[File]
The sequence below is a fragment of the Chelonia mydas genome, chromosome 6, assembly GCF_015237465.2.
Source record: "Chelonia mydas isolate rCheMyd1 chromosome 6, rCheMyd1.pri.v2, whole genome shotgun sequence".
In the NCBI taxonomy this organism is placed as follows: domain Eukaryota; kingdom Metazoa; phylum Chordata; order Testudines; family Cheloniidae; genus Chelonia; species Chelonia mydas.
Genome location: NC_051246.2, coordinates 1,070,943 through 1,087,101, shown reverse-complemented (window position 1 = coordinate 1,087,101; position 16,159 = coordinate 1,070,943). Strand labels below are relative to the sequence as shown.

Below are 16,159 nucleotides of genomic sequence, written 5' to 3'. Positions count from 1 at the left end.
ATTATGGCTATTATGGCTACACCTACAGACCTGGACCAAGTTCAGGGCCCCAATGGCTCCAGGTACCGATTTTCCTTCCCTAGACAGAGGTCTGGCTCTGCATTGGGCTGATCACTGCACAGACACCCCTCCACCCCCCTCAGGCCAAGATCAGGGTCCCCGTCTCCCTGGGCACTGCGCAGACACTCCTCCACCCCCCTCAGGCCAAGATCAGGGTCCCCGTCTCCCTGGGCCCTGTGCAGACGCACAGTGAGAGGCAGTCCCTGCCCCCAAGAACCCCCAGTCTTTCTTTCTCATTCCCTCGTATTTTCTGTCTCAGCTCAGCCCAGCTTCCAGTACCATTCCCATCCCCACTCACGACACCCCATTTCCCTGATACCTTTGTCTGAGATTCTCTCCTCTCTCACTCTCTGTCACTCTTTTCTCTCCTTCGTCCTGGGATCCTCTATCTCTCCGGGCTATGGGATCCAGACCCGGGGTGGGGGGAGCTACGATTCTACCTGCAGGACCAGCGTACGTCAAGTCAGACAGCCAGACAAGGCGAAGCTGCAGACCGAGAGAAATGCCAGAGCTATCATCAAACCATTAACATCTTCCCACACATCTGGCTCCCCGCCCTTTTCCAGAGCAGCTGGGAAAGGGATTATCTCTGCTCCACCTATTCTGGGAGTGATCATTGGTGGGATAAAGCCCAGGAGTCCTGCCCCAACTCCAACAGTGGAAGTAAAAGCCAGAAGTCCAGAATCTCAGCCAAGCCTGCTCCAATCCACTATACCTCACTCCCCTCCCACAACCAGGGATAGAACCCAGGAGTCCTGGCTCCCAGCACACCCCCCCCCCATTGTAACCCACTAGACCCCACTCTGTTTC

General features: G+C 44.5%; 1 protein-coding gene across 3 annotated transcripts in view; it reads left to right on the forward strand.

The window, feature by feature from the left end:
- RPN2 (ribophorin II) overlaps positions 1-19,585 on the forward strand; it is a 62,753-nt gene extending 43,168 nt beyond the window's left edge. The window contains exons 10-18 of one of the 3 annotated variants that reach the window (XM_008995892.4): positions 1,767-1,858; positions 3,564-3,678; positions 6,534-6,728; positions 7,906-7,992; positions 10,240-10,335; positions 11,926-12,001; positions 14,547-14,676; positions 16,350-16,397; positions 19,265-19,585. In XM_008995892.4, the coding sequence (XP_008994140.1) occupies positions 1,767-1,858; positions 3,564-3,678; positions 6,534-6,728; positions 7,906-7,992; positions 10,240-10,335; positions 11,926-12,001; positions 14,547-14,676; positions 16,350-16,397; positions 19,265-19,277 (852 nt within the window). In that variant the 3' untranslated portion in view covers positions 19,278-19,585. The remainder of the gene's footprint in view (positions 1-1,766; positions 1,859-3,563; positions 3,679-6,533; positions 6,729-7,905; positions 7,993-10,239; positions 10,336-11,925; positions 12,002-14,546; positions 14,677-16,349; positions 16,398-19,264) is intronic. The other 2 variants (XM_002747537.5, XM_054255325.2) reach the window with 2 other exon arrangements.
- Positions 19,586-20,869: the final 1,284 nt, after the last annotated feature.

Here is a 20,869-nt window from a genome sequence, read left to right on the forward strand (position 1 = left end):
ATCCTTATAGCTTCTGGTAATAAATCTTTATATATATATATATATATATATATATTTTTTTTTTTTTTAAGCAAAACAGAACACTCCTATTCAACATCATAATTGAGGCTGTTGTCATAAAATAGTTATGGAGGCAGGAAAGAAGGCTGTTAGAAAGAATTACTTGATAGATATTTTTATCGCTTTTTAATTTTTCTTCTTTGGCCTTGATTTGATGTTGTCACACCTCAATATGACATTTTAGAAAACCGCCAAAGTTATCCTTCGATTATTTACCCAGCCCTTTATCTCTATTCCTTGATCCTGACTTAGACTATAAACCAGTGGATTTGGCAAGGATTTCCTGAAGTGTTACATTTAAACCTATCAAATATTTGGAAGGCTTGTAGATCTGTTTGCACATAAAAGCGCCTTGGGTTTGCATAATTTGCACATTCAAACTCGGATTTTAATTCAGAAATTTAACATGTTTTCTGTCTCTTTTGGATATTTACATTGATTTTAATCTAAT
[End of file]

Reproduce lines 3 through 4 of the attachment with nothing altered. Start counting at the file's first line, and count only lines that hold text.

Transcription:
In the NCBI taxonomy this organism is placed as follows: domain Eukaryota; kingdom Metazoa; phylum Chordata; order Testudines; family Cheloniidae; genus Chelonia; species Chelonia mydas.
Genome location: NC_051246.2, coordinates 1,070,943 through 1,087,101, shown reverse-complemented (window position 1 = coordinate 1,087,101; position 16,159 = coordinate 1,070,943). Strand labels below are relative to the sequence as shown.